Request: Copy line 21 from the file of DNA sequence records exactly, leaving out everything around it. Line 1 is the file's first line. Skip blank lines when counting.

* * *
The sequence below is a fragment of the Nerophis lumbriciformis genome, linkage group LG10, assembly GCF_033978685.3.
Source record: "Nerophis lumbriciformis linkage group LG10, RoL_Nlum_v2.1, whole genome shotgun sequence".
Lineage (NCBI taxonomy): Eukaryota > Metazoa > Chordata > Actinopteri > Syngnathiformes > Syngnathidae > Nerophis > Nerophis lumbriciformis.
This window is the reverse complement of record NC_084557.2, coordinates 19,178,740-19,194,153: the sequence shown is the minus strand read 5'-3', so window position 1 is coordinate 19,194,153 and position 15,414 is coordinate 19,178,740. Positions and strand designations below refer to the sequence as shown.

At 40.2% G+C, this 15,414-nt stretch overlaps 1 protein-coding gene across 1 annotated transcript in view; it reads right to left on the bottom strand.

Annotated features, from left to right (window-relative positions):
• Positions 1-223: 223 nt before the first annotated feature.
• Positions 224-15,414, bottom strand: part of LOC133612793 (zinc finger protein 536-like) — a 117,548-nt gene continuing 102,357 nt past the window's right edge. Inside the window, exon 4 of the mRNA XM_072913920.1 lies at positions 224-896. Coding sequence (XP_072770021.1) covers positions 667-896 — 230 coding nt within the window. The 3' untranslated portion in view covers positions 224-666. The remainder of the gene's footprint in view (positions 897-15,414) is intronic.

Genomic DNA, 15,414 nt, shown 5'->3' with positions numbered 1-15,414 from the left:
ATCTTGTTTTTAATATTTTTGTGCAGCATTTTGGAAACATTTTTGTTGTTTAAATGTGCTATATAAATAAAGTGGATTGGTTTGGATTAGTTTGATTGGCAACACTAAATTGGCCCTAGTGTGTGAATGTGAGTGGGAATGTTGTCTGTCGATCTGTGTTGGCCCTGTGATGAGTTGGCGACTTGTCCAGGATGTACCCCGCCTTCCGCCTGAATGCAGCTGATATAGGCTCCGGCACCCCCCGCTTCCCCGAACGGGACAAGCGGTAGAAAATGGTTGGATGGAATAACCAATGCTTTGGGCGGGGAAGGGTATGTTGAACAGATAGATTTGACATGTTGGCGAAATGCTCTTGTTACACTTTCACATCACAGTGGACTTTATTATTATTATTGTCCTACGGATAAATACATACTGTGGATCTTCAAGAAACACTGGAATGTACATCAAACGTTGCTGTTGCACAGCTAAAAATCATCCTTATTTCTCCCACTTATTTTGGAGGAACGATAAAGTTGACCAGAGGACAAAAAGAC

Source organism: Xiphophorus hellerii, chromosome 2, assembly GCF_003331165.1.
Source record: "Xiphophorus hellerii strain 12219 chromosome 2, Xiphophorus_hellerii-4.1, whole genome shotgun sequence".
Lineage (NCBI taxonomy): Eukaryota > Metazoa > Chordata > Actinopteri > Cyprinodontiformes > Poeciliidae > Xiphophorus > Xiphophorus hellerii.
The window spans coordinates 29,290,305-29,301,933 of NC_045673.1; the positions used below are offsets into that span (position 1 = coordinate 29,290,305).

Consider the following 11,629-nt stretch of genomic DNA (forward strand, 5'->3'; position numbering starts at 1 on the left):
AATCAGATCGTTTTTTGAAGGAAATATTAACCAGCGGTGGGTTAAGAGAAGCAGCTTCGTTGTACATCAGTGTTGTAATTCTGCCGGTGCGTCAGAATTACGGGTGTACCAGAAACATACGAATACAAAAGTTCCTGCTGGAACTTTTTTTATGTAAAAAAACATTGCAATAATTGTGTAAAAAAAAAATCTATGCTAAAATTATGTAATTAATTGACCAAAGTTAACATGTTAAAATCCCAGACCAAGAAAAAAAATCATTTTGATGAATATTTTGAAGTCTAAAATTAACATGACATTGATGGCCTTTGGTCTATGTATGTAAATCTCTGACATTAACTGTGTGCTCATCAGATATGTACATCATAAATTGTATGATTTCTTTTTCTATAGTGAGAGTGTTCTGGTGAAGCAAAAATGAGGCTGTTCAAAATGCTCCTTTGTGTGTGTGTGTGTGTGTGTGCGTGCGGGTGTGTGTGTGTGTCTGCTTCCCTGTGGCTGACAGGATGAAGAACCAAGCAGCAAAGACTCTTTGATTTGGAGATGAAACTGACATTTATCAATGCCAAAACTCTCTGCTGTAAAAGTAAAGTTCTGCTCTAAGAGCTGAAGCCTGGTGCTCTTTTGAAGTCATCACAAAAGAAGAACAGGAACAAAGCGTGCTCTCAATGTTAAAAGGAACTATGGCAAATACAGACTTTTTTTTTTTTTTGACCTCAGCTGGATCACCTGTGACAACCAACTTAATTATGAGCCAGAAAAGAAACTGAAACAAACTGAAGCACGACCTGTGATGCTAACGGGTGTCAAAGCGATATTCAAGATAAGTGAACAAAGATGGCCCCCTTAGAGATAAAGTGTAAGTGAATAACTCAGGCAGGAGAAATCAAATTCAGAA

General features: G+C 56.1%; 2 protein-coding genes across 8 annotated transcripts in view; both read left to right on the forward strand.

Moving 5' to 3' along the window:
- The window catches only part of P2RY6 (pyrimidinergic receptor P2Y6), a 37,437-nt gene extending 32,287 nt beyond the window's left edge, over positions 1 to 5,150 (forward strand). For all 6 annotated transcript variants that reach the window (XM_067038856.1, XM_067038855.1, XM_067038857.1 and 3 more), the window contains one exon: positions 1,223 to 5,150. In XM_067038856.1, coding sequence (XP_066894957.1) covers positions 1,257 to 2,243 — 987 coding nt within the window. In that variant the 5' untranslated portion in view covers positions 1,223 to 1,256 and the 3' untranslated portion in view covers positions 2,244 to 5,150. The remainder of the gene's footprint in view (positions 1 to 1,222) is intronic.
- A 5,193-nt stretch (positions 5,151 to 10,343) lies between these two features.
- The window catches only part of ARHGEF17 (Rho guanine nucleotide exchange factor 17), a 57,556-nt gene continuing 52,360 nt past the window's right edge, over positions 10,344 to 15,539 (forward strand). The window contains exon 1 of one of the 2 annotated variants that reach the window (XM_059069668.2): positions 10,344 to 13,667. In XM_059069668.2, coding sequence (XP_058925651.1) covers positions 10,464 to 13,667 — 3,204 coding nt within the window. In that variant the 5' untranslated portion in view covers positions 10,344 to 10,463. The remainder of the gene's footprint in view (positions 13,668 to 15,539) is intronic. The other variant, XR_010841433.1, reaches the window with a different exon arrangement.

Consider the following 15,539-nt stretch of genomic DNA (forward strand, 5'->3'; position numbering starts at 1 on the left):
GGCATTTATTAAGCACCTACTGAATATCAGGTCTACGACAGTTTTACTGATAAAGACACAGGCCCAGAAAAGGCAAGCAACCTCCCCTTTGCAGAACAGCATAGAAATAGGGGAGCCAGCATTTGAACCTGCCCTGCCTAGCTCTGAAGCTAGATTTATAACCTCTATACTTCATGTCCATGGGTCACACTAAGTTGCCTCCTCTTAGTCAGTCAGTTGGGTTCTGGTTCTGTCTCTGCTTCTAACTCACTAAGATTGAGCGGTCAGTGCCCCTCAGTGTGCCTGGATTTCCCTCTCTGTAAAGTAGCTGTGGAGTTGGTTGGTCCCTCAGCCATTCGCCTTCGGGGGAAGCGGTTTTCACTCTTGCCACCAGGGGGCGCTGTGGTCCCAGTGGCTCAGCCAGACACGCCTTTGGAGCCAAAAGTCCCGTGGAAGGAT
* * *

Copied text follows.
- The window catches only part of ARHGEF17 (Rho guanine nucleotide exchange factor 17), a 57,556-nt gene continuing 52,360 nt past the window's right edge, over positions 10,344 to 15,539 (forward strand). The window contains exon 1 of one of the 2 annotated variants that reach the window (XM_059069668.2): positions 10,344 to 13,667. In XM_059069668.2, coding sequence (XP_058925651.1) covers positions 10,464 to 13,667 — 3,204 coding nt within the window. In that variant the 5' untranslated portion in view covers positions 10,344 to 10,463. The remainder of the gene's footprint in view (positions 13,668 to 15,539) is intronic. The other variant, XR_010841433.1, reaches the window with a different exon arrangement.